heart) to involuntarily contract and relax which looks a lot like the patient is suffering from severe
seizures. Eventually the heart contracts and does not relax again and the person dies. Alternatively,
the person dies of asphyxiation. It is all rather unpleasant apparently but after two doses of hemlock
Seneca still is not dead. So, the guard shoves him in a steam bath where, depending on differing
reports, the heat increases the blood flow again from his slit vessels and he dies of blood loss, or he
suffocates. Worst case scenario death? You think?

So, is it better to pray to the Gods/Goddesses/Demons/Ancestors or run the gauntlet like Seneca?

To close, what I find particularly interesting here is that the Chinese, Greeks, and Romans had a
similar view on health, healing, and medicine, with similar deities to represent this. Some of the
Gods/Goddesses even had similar names and pronunciations. For example, the Chinese Demon Tai
Yi (pronounced Tie Eeee) and the Greek Goddess Tyche (pronounced Tie Key).

This is not even remotely surprising when it comes to the Greeks and Romans because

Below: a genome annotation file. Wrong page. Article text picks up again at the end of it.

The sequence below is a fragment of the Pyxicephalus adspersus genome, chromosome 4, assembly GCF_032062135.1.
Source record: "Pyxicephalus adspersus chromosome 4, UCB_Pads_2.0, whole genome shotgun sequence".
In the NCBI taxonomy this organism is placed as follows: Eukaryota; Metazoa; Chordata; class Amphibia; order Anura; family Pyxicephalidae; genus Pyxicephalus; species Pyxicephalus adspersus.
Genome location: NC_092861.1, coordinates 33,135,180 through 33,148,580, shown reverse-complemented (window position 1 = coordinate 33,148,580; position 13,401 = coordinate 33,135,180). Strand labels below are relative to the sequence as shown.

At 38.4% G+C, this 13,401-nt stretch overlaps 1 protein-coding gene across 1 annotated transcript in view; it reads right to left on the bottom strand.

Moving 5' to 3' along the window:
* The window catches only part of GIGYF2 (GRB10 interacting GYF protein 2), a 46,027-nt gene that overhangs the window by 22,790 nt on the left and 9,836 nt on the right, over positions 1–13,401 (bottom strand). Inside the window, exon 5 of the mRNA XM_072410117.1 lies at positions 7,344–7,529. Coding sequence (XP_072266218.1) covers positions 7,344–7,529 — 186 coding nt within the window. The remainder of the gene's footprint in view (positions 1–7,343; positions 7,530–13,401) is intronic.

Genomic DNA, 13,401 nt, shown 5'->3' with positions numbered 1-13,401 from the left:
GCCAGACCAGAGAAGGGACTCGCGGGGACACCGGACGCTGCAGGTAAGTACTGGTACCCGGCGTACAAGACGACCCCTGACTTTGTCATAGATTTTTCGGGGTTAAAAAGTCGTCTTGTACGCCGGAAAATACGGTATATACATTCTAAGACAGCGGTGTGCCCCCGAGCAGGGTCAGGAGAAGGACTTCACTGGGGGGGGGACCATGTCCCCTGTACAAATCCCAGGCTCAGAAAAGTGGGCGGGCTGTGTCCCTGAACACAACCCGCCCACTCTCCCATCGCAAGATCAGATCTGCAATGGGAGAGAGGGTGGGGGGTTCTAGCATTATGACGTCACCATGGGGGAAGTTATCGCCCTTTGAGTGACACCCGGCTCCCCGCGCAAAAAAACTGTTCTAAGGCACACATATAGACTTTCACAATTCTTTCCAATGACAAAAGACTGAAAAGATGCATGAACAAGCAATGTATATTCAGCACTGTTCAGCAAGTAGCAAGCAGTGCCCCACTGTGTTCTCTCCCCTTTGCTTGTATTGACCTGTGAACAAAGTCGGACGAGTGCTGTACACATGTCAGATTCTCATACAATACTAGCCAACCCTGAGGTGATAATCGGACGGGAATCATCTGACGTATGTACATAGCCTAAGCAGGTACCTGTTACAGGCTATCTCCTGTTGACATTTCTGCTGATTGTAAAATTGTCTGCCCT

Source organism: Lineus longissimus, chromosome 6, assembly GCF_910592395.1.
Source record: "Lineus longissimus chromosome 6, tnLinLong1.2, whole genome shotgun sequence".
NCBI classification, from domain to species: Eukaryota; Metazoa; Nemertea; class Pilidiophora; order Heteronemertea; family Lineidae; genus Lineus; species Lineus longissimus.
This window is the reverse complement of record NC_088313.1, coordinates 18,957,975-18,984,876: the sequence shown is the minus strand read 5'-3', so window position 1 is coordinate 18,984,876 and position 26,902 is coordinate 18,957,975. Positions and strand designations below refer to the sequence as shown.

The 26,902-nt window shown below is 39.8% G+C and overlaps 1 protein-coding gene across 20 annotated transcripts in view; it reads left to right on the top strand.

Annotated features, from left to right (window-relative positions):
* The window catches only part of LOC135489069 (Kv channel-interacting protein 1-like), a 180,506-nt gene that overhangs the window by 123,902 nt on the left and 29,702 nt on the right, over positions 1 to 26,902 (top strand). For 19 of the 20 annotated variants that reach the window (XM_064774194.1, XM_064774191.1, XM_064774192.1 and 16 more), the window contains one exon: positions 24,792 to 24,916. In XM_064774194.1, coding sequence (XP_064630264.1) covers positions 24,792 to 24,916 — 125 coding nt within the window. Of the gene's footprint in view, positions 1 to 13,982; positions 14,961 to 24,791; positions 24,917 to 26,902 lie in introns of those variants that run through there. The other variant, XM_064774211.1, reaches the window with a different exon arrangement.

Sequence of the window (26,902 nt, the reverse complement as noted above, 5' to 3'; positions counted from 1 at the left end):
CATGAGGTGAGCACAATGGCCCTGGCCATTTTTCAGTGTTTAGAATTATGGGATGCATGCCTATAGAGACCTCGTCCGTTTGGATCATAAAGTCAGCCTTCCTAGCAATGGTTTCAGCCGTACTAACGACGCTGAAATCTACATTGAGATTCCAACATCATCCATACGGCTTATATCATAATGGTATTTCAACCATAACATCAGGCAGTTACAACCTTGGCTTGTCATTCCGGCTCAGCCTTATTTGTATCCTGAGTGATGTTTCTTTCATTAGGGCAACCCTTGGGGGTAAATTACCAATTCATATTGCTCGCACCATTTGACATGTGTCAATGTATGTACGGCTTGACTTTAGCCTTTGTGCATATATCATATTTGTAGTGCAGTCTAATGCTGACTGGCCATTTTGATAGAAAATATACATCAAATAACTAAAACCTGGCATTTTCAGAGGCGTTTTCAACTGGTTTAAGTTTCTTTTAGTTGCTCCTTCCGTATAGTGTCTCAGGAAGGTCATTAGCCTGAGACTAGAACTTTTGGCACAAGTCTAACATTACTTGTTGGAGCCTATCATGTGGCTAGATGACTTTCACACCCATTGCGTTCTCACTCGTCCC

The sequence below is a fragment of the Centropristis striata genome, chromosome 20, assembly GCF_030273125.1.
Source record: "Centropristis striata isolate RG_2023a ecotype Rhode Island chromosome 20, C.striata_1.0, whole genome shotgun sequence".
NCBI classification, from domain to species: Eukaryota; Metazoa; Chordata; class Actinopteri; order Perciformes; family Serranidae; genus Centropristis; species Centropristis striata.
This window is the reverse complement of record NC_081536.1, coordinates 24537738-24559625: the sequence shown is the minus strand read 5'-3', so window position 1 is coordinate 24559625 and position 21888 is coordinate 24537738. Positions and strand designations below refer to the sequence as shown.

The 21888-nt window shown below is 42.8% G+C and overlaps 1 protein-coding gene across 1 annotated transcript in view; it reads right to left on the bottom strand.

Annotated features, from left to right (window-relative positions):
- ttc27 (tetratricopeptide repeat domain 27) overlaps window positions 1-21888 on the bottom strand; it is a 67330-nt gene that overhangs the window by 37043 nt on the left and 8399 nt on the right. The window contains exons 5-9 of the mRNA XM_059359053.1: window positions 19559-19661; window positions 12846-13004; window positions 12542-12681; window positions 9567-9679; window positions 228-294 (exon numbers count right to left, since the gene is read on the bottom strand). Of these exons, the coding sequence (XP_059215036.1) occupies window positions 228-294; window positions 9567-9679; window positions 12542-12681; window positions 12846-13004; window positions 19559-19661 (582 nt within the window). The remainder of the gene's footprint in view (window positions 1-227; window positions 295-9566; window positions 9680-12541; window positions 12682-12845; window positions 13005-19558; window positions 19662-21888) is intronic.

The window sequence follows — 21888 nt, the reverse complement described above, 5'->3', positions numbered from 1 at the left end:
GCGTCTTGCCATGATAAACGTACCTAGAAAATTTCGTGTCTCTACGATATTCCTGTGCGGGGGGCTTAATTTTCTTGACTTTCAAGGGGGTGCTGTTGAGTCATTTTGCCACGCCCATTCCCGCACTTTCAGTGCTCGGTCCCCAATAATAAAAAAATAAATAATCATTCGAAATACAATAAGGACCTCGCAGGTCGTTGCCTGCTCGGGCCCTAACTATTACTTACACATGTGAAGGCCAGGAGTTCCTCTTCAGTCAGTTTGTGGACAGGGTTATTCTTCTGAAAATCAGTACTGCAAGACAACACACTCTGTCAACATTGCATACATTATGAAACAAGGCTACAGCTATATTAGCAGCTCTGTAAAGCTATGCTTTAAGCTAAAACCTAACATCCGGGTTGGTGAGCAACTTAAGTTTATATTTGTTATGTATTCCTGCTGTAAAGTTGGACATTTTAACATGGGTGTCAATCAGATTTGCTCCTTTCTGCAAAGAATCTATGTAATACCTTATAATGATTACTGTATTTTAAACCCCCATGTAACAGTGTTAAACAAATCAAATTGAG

geographically, they were near to one another, plus the Romans invaded the Greeks and became
one of the biggest super-powers in ancient history. But it is a vastly different story with the Chinese.
For starters, the ‘Silk Road’ which connected the East with the West had not started operating
during this era. In fact, there is nothing that I have read suggests the Greeks/Romans had ever had
contact with the Chinese during this time. Sure, Alexander the Great managed to get to the edge of
India, as well as slightly south of Lake Balkash around 327-326BCE. But the Chinese did not venture
that far west until the Hàn dynasty (around 50BCE), during their attempt to out-flank the Mongolian